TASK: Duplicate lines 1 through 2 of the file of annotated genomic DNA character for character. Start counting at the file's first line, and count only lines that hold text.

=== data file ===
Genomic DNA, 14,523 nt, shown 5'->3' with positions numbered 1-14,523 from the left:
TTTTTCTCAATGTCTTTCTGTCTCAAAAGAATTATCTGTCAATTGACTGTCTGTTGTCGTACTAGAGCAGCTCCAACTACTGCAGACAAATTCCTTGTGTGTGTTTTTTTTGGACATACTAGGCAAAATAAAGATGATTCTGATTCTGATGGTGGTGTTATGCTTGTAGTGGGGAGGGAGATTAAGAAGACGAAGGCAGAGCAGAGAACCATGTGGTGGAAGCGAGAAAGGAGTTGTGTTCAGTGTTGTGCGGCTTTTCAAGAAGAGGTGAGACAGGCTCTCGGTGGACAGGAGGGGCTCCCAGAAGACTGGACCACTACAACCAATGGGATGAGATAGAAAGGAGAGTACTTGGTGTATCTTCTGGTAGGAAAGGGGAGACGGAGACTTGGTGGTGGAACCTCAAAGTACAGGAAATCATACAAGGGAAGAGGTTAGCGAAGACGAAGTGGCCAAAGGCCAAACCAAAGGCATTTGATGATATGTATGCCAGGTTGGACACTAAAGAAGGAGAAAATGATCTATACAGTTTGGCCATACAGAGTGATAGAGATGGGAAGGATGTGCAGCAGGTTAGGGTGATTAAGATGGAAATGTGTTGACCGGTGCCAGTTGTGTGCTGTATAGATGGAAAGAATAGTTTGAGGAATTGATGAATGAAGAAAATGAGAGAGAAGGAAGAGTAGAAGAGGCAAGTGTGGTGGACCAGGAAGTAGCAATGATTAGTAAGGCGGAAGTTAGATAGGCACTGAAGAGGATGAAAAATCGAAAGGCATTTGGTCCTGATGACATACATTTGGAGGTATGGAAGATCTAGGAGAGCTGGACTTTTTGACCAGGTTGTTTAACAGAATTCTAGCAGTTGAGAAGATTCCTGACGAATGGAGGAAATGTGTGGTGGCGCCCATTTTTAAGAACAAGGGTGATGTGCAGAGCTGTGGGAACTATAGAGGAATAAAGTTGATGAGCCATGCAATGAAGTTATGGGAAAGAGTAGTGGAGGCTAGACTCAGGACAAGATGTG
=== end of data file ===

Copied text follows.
Genomic DNA, 14,523 nt, shown 5'->3' with positions numbered 1-14,523 from the left:
TTTTTCTCAATGTCTTTCTGTCTCAAAAGAATTATCTGTCAATTGACTGTCTGTTGTCGTACTAGAGCAGCTCCAACTACTGCAGACAAATTCCTTGTGTGTGTTTTTTTTGGACATACTAGGCAAAATAAAGATGATTCTGATTCTGATGGTGGTGTTATGCTTGTAGTGGGGAGGGAGATTAAGAAGACGAAGGCAGAGCAGAGAACCATGTGGTGGAAGCGAGAAAGGAGTTGTGTTCAGTGTTGTGCGGCTTTTCAAGAAGAGGTGAGACAGGCTCTCGGTGGACAGGAGGGGCTCCCAGAAGACTGGACCACTACAACCAATGGGATGAGATAGAAAGGAGAGTACTTGGTGTATCTTCTGGTAGGAAAGGGGAGACGGAGACTTGGTGGTGGAACCTCAAAGTACAGGAAATCATACAAGGGAAGAGGTTAGCGAAGACGAAGTGGCCAAAGGCCAAACCAAAGGCATTTGATGATATGTATGCCAGGTTGGACACTAAAGAAGGAGAAAATGATCTATACAGTTTGGCCATACAGAGTGATAGAGATGGGAAGGATGTGCAGCAGGTTAGGGTGATTAAGATGGAAATGTGTTGACCGGTGCCAGTTGTGTGCTGTATAGATGGAAAGAATAGTTTGAGGAATTGATGAATGAAGAAAATGAGAGAGAAGGAAGAGTAGAAGAGGCAAGTGTGGTGGACCAGGAAGTAGCAATGATTAGTAAGGCGGAAGTTAGATAGGCACTGAAGAGGATGAAAAATCGAAAGGCATTTGGTCCTGATGACATACATTTGGAGGTATGGAAGATCTAGGAGAGCTGGACTTTTTGACCAGGTTGTTTAACAGAATTCTAGCAGTTGAGAAGATTCCTGACGAATGGAGGAAATGTGTGGTGGCGCCCATTTTTAAGAACAAGGGTGATGTGCAGAGCTGTGGGAACTATAGAGGAATAAAGTTGATGAGCCATGCAATGAAGTTATGGGAAAGAGTAGTGGAGGCTAGACTCAGGACAAGATGTG